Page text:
15 Cities With the Lowest Percentage of Homeowners

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This story originally appeared on Roofstock.

While homeownership has been on the rise since 2016, and early data suggests it could be surging during the spread of COVID-19, the national homeownership rate remains below peak levels and out of reach for many Americans. Prior to the pandemic, approximately 36% of households in the U.S. were renter-occupied and 64% were owner-occupied, but in certain areas renters significantly outnumber homeowners.

Prospective homebuyers face many challenges, including a lack of inventory and rising prices, which is keeping homeownership rates low in certain areas. Many older homeowners don’t want to move, which limits available options for first-time buyers. According to data from the U.S. Census Bureau, about 60% of current homeowners bought their home in 2009 or earlier and haven’t moved since. By contrast, about half of current renters moved into their current residence in 2017 or later.

Furthermore, a long period of low housing inventory has driven up prices and made it more difficult for the average worker to afford a home. Data from Zillow shows that the current median home price nationwide is $256,663, pricing many Americans out of the housing market. In fact, the national median household income for a homeowner is $81,988, nearly twice the median household income of a renter ($42,479).

As a result of geographic differences across these factors, homeownership rates vary significantly by location. At the state level, homeownership rates range from a low of 53.5% in New York to 73.4% in West Virginia. In general, coastal states with expensive and densely populated urban areas, such as New York and California, tend to have some of the lowest homeownership rates in the country. By contrast, many states in the Midwest such as Minnesota and Wyoming are known for their affordable housing and tend to have higher homeownership rates.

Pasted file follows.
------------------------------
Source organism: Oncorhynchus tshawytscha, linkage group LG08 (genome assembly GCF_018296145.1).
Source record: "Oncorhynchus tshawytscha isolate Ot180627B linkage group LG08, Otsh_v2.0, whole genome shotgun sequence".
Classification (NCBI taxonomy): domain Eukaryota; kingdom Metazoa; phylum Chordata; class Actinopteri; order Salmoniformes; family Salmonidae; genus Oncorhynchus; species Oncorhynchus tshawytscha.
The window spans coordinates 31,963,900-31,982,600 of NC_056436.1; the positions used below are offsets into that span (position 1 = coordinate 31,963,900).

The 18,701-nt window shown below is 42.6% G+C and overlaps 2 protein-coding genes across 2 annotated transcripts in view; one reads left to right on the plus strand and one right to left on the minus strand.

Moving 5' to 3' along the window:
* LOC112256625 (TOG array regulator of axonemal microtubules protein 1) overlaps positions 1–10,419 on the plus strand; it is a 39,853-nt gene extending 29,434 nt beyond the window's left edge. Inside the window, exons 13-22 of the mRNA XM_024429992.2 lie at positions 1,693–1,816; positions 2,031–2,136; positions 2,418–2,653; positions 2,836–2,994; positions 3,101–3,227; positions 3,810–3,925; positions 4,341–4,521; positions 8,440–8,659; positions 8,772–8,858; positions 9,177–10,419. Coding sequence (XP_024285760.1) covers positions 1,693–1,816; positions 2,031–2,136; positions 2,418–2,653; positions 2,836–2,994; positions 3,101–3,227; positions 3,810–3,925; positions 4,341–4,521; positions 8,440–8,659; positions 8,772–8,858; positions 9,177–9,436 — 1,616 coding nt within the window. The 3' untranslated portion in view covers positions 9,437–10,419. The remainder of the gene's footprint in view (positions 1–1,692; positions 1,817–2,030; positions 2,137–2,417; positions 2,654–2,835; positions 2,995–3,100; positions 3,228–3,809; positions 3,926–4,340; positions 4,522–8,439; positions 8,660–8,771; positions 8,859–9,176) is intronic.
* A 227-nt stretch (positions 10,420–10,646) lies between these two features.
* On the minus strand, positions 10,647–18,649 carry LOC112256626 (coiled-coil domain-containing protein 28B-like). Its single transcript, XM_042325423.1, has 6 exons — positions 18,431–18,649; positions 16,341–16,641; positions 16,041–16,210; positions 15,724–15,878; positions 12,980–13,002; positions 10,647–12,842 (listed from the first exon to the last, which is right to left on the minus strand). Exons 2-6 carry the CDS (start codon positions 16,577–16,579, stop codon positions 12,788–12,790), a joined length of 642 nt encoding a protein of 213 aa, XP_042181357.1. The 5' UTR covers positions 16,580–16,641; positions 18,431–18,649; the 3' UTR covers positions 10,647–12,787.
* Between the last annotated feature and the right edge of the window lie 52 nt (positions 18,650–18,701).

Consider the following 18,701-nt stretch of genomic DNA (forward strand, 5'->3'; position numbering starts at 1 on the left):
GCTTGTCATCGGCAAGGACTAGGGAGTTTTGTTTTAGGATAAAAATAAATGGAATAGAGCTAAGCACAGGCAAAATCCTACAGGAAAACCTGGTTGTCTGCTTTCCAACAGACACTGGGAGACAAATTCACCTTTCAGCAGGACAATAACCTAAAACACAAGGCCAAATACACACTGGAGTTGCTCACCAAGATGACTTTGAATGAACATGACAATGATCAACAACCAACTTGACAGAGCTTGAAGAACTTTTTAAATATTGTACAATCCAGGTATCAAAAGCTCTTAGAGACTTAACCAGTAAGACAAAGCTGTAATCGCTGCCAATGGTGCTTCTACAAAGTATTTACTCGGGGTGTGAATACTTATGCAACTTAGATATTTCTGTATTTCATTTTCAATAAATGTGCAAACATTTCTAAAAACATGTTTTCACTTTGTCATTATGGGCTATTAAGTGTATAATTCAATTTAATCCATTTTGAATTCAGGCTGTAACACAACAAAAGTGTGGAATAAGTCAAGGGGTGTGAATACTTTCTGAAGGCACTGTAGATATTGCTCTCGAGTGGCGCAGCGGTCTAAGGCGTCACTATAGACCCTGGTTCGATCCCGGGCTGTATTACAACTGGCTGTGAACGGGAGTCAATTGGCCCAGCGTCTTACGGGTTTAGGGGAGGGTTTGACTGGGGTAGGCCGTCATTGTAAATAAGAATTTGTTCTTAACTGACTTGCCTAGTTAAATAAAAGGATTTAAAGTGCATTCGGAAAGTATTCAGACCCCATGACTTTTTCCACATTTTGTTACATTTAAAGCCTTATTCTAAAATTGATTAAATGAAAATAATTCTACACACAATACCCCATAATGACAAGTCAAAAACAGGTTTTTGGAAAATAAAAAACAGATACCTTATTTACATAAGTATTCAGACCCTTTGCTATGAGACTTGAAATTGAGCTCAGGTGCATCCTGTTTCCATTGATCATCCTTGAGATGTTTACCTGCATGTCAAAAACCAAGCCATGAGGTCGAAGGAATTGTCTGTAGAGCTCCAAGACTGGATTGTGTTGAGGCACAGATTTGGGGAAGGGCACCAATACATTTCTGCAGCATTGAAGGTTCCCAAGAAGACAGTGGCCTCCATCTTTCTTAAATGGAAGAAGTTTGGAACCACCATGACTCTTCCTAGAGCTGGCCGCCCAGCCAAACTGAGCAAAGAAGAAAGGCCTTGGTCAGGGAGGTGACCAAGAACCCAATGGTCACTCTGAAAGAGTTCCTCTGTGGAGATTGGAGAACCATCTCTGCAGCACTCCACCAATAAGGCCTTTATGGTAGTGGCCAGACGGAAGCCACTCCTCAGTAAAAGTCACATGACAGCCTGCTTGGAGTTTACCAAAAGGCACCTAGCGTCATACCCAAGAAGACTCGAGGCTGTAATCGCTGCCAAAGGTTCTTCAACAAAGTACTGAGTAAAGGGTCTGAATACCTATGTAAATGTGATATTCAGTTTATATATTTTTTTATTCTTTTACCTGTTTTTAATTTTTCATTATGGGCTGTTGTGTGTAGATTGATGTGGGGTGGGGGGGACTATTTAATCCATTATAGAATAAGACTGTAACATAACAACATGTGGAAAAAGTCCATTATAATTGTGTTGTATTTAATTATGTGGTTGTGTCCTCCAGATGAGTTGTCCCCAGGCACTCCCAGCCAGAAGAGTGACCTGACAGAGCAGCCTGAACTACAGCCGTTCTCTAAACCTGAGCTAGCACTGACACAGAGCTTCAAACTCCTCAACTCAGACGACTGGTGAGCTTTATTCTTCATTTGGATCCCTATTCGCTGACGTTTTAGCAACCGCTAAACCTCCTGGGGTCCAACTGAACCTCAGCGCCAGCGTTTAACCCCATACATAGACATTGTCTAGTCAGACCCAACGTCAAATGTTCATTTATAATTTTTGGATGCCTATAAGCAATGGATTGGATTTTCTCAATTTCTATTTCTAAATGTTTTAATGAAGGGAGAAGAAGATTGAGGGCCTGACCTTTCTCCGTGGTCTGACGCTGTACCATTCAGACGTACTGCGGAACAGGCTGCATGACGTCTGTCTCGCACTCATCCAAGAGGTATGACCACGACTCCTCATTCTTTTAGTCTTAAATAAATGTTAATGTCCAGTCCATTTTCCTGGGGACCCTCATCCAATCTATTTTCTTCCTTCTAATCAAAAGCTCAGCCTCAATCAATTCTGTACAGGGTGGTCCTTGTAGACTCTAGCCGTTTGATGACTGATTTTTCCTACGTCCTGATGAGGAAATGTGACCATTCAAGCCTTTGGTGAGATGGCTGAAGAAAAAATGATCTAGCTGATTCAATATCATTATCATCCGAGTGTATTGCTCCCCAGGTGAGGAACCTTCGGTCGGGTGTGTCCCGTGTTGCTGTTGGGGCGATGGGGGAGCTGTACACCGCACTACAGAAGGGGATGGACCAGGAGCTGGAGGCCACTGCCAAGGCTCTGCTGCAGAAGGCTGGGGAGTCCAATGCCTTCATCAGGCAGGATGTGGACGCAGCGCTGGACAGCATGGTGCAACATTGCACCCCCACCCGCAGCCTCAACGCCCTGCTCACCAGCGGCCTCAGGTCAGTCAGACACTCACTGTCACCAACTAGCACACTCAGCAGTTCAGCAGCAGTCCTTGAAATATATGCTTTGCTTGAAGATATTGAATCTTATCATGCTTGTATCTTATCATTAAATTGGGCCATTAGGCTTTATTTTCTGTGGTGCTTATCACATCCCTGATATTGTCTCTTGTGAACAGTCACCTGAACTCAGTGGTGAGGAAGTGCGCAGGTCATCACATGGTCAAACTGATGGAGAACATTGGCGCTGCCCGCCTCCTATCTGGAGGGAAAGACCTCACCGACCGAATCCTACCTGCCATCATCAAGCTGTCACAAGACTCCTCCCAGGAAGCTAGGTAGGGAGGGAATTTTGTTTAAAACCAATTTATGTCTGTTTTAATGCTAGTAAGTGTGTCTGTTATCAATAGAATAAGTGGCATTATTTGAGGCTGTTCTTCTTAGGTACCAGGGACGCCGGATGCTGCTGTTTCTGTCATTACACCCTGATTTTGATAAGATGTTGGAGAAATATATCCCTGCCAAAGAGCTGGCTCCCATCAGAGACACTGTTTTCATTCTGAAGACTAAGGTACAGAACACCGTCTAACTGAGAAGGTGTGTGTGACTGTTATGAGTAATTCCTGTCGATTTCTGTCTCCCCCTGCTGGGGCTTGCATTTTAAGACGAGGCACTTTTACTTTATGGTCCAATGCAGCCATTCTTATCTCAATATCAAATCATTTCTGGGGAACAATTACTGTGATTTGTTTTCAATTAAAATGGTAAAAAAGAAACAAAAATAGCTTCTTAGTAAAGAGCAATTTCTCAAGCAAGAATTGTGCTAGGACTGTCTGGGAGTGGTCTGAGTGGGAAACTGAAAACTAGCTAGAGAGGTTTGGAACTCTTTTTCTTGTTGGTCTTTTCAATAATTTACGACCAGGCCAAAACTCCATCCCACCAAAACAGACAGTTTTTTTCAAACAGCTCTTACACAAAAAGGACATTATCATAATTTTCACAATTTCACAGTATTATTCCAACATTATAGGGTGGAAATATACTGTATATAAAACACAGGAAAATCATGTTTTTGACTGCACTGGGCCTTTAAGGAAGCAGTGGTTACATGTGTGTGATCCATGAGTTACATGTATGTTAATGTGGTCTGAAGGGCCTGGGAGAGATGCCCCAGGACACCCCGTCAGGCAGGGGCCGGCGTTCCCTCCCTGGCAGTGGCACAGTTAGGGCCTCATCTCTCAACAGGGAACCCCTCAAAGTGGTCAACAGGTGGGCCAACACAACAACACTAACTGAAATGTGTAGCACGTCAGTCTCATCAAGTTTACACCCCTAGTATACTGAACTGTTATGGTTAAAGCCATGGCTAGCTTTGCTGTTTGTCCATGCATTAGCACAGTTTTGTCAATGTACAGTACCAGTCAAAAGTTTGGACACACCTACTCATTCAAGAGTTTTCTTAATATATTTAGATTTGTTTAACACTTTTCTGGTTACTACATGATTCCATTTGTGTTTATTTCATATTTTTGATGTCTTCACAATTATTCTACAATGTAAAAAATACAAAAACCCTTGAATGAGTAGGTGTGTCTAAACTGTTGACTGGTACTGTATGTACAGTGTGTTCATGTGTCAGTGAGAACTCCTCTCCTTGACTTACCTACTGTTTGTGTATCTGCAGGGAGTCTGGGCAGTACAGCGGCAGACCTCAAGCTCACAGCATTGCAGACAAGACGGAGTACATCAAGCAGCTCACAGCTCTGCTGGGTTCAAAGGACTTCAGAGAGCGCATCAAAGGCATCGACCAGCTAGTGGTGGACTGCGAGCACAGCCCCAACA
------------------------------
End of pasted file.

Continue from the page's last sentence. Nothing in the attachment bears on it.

To find which cities have the lowest homeownership rates (and the most renters), our researchers analyzed housing data from the U.S. Census Bureau 2019 American Community Survey 1-Year Estimates. To improve relevance, cities were categorized by population size: small (100,000–149,999), midsize (150,000–349,999), and large (350,000 or more). All housing data presented below comes from 2019, when the homeownership rate nationwide was 64.1%.

Keep reading for the large cities with the lowest homeownership rates.

15. Austin, TX

Brandon Seidel / Shutterstock.com
  • Homeownership rate: 44.4%
  • Owner-occupied housing units: 182,068
  • Renter-occupied housing units: 227,835
  • Median household income (owners): $114,776
  • Median household income (renters): $56,037
  • Median home price: $422,252

14. Chicago, IL

Chicago urban residential street
Mark Baldwin / Shutterstock.com
  • Homeownership rate: 44.2%
  • Owner-occupied housing units: 476,993
  • Renter-occupied housing units: 603,352
  • Median household income (owners): $93,304
  • Median household income (renters): $42,327
  • Median home price: $256,191

13. Seattle, WA

oksana perkins / Shutterstock.com
  • Homeownership rate: 43.9%
  • Owner-occupied housing units: 150,887
  • Renter-occupied housing units: 193,101
  • Median household income (owners): $150,364
  • Median household income (renters): $73,959
  • Median home price: $780,126

12. Washington, D.C.

Washington, D.C.
Christian Hinkle / Shutterstock.com
  • Homeownership rate: 41.5%
  • Owner-occupied housing units: 120,988
  • Renter-occupied housing units: 170,582
  • Median household income (owners): $147,678
  • Median household income (renters): $63,744
  • Median home price: $636,247

11. Oakland, CA

Oakland, California
yhelfman / Shutterstock.com
  • Homeownership rate: 41.3%
  • Owner-occupied housing units: 69,556
  • Renter-occupied housing units: 98,857
  • Median household income (owners): $125,104
  • Median household income (renters): $60,283
  • Median home price: $805,743

10. Dallas, TX

Dallas, Texas
Sean Pavone / Shutterstock.com
  • Homeownership rate: 40.6%
  • Owner-occupied housing units: 210,929
  • Renter-occupied housing units: 308,069
  • Median household income (owners): $77,286
  • Median household income (renters): $46,240
  • Median home price: $232,721

9. Houston, TX

Riding bikes in Houston
Nate Hovee / Shutterstock.com
  • Homeownership rate: 40.3%